Greece: Mitsotakis to present plans for Tourism industry restart

Greece: Mitsotakis to present plans for Tourism industry restart

Prime Minister Kyriacos Mitsotakis will announce his government’s plans to restart the tourism industry on Wednesday.

According to the Ministry of Tourism, the government’s plan will provide incentives for tourists to come to Greece over the holiday period and support for professionals in the sector amid the coronavirus pandemic.

Mitsotakis will address the nation once more in the pandemic to put out a message that Greece has managed the health crisis well and is gradually opening up its economy for business, including the crucial tourism industry.

Revenues from tourism are expected to drop sharply this year, however Athens is preparing for a larger share of a “smaller” market. Approximately 7-8 million tourists are expected to arrive this year, compared to 34 million in 2019.

According to local media reports, the plan to restart tourism is set to include the reopening of Greece’s borders to travelers from across the European Union, but also Israel, by July 1 at the latest and possibly by as early as June 15.

The government’s focus is on European tourists who may be keen on coming to Greece this summer based on the country’s successful management of the pandemic.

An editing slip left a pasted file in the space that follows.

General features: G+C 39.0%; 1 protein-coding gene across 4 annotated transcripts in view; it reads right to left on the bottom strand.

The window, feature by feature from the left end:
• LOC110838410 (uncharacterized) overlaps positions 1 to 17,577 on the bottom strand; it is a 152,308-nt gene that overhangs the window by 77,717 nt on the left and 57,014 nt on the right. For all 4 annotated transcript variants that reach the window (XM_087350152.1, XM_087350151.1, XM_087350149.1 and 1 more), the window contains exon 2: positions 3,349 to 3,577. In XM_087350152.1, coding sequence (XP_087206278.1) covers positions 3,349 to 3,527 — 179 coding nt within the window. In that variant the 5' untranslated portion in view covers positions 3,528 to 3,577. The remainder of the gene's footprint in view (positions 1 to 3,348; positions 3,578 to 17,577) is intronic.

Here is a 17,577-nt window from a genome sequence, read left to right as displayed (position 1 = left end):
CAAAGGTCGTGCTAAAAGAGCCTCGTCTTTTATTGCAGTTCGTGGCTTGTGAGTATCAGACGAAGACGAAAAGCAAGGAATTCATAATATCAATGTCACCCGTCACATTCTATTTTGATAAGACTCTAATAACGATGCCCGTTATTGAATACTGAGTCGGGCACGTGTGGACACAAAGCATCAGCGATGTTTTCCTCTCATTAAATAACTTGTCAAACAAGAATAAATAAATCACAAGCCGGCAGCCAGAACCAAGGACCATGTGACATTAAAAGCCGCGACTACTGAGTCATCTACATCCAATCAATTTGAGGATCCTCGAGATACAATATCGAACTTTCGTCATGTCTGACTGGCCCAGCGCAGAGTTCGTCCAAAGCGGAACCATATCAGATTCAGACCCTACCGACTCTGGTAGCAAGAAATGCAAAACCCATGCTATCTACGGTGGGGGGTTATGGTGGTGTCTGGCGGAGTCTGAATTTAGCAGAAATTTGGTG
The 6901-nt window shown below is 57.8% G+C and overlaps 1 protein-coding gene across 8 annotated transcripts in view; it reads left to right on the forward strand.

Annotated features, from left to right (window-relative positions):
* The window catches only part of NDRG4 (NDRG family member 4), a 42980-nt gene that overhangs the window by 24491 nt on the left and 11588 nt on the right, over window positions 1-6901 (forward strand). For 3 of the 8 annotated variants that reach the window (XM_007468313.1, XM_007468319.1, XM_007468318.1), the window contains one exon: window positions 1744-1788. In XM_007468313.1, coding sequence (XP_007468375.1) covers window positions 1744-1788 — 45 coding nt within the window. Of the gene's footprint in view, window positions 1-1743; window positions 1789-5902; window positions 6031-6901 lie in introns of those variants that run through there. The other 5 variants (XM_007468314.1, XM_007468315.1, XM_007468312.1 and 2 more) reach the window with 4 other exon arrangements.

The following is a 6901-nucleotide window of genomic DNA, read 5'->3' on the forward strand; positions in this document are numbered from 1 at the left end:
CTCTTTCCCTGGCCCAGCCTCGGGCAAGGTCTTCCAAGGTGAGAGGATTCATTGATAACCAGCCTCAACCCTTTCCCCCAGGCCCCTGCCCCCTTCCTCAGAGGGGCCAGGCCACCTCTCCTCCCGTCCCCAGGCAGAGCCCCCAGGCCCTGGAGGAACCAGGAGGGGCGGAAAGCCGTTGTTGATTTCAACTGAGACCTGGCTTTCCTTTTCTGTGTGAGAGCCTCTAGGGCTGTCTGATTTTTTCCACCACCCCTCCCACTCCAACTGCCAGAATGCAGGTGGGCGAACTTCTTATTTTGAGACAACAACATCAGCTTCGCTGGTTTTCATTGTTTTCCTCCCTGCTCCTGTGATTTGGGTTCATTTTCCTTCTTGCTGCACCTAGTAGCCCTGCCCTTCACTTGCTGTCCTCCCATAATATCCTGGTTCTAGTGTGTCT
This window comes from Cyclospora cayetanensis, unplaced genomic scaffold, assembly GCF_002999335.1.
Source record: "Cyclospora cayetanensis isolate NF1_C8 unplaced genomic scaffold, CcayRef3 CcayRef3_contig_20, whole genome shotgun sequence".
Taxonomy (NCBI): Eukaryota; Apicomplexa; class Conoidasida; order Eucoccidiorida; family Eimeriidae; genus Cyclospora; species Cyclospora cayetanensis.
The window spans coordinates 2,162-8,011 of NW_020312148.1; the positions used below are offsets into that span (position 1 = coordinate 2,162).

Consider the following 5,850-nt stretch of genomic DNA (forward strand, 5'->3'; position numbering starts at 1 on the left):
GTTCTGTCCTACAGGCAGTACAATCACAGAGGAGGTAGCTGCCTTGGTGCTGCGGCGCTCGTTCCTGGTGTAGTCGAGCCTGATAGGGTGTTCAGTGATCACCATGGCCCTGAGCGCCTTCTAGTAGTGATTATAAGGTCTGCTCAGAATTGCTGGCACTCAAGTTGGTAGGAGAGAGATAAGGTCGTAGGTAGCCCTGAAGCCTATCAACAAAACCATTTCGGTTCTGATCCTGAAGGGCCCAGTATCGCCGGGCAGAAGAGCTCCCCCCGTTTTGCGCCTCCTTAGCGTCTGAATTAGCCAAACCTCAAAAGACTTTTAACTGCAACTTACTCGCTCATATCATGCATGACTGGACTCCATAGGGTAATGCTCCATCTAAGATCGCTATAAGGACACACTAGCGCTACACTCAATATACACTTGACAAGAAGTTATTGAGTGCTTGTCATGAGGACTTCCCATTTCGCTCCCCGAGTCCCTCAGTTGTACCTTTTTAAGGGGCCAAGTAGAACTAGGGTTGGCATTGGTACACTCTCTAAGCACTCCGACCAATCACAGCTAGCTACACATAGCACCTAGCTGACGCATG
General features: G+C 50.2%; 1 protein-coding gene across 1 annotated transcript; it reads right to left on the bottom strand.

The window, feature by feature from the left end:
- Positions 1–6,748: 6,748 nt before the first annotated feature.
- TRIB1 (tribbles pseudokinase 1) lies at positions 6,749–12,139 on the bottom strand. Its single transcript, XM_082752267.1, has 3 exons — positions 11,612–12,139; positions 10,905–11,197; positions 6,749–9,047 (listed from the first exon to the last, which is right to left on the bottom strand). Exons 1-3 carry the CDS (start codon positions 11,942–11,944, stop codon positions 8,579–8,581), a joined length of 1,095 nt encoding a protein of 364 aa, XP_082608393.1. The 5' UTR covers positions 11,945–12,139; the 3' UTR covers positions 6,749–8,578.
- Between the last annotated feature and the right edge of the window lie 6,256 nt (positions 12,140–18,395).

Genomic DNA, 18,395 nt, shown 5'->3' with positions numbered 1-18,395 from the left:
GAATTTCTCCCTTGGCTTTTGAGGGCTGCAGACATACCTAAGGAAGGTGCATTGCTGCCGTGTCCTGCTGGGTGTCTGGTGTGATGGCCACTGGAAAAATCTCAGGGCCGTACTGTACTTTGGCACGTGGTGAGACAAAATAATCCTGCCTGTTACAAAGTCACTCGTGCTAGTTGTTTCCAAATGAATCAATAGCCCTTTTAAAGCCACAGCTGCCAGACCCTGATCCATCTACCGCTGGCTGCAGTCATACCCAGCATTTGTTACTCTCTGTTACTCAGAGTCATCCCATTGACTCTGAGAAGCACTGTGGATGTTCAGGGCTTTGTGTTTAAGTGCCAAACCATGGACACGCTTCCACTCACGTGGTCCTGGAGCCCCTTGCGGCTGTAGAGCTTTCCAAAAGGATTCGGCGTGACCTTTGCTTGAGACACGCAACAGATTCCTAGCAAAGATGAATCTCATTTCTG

Most notably, in an interview with the BBC earlier this week, Tourism Minister Haris Theoharis said that Greece has offered to waive its 14-day coronavirus quarantine for British tourists. The minister said it would waive its requirement for visitors if the same was done for Greeks arriving in the UK.

Mitsotakis is also expected to announce wider support for the economy in the form of “targeted measures” to be implemented over the next few weeks and months. These may include a value-added tax reduction on transport and catering services, subsidies for employees on reduced hours, compensation for property owners who reduced rents, support for borrowers, as well as a reduction in the tax advance for businesses that have been hurt by the lockdown./ibna